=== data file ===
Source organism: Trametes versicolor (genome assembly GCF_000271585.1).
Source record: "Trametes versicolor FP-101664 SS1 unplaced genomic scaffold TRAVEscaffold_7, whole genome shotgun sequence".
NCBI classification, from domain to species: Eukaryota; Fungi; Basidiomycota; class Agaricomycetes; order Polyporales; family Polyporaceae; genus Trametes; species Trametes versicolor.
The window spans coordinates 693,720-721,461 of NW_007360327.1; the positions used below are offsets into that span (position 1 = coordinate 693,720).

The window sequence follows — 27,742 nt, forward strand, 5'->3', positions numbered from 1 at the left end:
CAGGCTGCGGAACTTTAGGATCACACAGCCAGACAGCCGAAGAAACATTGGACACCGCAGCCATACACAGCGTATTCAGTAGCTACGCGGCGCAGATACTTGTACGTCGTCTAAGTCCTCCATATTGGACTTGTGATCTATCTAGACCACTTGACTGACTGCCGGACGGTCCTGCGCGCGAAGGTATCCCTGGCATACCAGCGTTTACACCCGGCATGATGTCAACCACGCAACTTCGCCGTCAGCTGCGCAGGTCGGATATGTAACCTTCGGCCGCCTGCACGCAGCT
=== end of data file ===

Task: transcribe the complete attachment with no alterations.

Source organism: Trametes versicolor (genome assembly GCF_000271585.1).
Source record: "Trametes versicolor FP-101664 SS1 unplaced genomic scaffold TRAVEscaffold_7, whole genome shotgun sequence".
NCBI classification, from domain to species: Eukaryota; Fungi; Basidiomycota; class Agaricomycetes; order Polyporales; family Polyporaceae; genus Trametes; species Trametes versicolor.
The window spans coordinates 693,720-721,461 of NW_007360327.1; the positions used below are offsets into that span (position 1 = coordinate 693,720).

The window sequence follows — 27,742 nt, forward strand, 5'->3', positions numbered from 1 at the left end:
CAGGCTGCGGAACTTTAGGATCACACAGCCAGACAGCCGAAGAAACATTGGACACCGCAGCCATACACAGCGTATTCAGTAGCTACGCGGCGCAGATACTTGTACGTCGTCTAAGTCCTCCATATTGGACTTGTGATCTATCTAGACCACTTGACTGACTGCCGGACGGTCCTGCGCGCGAAGGTATCCCTGGCATACCAGCGTTTACACCCGGCATGATGTCAACCACGCAACTTCGCCGTCAGCTGCGCAGGTCGGATATGTAACCTTCGGCCGCCTGCACGCAGCT